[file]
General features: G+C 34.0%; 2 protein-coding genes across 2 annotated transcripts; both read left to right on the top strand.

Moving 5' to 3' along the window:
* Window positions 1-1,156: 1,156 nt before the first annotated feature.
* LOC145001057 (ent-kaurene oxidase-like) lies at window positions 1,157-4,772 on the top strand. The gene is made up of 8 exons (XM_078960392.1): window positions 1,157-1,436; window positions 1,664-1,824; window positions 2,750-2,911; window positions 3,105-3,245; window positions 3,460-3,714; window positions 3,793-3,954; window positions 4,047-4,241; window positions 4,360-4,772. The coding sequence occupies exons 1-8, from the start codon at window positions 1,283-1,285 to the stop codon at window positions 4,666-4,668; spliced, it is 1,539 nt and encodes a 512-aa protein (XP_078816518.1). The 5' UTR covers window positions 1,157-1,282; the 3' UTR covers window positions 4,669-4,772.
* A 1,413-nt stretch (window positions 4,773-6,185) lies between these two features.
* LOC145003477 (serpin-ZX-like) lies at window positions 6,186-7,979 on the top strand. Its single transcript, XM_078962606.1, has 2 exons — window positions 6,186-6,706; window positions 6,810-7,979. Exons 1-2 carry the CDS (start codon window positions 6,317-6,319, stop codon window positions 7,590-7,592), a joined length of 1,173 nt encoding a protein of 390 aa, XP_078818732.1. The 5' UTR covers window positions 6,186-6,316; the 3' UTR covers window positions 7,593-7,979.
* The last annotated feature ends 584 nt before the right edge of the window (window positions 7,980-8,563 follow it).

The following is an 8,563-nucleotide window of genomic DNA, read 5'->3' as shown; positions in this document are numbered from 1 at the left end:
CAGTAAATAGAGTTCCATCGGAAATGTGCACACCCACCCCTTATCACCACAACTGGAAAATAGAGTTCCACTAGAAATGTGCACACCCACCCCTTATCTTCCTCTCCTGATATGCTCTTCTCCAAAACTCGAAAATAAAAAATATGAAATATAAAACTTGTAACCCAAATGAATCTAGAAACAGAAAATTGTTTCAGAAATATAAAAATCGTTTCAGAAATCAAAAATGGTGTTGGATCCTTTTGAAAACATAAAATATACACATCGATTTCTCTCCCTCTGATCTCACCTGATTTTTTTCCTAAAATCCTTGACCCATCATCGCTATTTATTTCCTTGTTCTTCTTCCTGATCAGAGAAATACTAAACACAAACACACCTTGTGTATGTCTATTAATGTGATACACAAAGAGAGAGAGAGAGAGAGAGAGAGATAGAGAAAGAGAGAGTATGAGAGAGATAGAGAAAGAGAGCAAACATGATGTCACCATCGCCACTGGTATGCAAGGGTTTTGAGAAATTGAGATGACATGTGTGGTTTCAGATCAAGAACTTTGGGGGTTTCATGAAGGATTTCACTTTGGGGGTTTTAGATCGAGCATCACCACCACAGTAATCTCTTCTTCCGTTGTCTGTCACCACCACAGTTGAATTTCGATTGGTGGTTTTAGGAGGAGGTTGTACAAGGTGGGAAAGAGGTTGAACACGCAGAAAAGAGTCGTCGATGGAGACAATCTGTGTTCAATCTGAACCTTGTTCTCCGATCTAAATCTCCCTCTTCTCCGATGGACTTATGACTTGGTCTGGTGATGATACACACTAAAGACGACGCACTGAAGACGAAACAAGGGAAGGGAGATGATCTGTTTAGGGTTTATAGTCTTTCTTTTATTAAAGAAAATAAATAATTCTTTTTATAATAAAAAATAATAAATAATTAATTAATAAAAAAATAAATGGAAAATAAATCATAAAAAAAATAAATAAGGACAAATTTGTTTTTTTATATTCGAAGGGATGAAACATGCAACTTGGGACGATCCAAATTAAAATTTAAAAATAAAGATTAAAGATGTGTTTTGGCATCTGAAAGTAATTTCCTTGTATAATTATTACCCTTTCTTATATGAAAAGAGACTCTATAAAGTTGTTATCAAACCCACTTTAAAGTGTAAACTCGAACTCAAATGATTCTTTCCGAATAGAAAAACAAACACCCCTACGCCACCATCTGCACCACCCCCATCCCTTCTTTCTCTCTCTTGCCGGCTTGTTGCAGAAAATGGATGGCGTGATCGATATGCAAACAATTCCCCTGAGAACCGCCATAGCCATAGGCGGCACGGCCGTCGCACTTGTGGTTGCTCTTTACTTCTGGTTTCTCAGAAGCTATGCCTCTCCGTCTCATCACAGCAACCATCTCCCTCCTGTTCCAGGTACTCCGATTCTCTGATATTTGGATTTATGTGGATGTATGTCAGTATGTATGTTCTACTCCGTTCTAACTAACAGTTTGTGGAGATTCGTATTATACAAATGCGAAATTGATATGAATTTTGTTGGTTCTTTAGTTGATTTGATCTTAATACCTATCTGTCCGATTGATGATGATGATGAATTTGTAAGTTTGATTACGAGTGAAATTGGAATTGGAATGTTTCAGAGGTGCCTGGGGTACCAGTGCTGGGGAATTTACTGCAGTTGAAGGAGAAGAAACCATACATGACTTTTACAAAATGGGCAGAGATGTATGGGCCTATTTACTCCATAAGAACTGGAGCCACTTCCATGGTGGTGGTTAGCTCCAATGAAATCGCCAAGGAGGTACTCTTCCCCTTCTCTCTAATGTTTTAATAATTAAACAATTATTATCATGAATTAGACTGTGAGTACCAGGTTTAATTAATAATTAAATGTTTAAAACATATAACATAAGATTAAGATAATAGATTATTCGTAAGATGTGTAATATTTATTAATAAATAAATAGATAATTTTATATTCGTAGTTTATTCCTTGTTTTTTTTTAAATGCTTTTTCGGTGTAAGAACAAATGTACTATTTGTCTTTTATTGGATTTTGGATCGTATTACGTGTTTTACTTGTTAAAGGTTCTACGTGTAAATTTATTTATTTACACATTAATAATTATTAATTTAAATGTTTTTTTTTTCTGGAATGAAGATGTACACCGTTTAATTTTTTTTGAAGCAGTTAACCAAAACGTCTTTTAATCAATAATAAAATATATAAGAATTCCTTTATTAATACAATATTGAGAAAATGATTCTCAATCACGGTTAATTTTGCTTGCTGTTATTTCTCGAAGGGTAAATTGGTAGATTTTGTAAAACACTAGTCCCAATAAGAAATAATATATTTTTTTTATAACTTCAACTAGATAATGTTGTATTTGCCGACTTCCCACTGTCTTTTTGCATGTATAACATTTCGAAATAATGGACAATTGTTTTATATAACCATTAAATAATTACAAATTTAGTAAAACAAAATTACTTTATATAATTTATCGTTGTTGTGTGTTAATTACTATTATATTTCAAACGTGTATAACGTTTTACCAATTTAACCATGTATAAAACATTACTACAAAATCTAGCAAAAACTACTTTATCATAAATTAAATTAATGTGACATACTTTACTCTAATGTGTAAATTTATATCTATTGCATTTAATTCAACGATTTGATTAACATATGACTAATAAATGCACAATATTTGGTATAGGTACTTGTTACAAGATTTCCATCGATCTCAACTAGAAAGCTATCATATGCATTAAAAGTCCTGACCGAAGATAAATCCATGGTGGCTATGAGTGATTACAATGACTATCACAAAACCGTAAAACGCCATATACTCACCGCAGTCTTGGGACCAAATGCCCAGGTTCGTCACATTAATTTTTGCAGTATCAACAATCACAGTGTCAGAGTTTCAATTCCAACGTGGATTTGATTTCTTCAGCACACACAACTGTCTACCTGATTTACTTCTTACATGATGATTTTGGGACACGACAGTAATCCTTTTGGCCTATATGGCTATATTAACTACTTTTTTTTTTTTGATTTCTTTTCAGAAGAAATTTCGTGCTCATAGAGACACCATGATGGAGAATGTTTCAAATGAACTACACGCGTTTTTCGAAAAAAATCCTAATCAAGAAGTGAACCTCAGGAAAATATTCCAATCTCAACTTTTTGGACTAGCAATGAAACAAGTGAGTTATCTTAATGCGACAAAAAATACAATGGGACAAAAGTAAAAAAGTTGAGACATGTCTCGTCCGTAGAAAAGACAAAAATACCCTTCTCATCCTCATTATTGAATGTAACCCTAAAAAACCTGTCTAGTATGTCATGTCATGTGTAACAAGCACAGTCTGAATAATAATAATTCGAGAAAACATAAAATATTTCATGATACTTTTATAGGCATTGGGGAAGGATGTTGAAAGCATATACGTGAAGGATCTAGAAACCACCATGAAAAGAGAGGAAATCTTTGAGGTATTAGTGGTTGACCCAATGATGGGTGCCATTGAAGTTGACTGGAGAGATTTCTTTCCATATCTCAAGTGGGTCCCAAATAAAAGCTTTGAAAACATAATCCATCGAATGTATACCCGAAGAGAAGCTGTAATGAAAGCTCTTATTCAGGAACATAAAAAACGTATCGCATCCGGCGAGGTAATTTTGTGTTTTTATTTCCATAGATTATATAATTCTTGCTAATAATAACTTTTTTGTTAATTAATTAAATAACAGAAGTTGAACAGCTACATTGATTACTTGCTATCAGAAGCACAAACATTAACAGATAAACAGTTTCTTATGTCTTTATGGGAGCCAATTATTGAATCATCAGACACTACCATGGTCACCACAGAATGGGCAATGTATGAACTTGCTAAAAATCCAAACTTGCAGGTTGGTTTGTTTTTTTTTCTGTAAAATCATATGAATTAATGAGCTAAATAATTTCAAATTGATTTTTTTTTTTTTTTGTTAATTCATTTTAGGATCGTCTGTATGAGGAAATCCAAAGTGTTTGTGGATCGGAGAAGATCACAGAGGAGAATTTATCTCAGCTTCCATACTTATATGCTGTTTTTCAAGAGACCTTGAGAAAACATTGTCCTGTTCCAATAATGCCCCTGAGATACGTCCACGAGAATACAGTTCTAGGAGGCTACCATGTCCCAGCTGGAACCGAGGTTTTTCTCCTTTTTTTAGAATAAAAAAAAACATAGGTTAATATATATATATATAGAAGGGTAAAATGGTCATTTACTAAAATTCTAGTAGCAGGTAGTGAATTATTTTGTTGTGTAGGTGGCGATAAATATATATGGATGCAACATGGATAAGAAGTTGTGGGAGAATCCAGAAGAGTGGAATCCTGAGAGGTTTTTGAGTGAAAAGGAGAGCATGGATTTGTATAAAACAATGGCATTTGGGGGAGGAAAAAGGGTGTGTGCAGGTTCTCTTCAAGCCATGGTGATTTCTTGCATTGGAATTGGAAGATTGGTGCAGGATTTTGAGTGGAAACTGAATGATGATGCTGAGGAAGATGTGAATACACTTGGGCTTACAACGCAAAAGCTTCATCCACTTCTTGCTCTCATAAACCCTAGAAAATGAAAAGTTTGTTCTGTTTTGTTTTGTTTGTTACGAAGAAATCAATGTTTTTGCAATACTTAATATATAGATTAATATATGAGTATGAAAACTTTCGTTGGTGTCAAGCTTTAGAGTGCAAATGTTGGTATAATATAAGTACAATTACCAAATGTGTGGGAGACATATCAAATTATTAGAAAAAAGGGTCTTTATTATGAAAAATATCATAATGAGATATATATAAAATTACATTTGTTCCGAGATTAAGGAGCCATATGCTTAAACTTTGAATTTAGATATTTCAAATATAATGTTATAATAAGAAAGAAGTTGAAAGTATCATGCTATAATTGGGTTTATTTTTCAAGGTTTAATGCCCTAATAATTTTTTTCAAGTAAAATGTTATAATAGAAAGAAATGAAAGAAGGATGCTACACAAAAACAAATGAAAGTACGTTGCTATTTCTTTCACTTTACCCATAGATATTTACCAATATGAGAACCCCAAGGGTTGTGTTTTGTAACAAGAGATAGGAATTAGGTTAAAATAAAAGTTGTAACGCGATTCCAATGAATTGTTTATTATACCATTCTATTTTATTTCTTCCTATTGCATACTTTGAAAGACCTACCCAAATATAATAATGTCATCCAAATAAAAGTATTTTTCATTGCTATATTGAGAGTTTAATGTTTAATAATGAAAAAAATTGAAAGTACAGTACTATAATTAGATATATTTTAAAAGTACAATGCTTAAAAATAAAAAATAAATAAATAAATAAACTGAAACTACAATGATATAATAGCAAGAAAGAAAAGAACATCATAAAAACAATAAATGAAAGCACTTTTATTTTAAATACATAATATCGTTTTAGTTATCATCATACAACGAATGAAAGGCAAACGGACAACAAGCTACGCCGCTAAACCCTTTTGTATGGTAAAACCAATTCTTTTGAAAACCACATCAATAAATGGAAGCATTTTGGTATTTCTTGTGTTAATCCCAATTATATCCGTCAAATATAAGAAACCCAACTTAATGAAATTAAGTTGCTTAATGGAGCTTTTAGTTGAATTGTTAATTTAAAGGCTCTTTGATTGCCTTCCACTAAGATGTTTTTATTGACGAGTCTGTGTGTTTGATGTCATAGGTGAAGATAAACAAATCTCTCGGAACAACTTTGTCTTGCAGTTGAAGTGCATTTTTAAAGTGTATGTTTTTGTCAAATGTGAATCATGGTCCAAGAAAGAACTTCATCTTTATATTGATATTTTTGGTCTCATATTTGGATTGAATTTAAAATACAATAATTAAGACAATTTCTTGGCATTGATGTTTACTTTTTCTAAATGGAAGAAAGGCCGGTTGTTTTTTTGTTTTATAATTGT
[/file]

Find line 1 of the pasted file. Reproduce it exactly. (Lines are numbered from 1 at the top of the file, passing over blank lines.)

General features: G+C 34.0%; 2 protein-coding genes across 2 annotated transcripts; both read left to right on the top strand.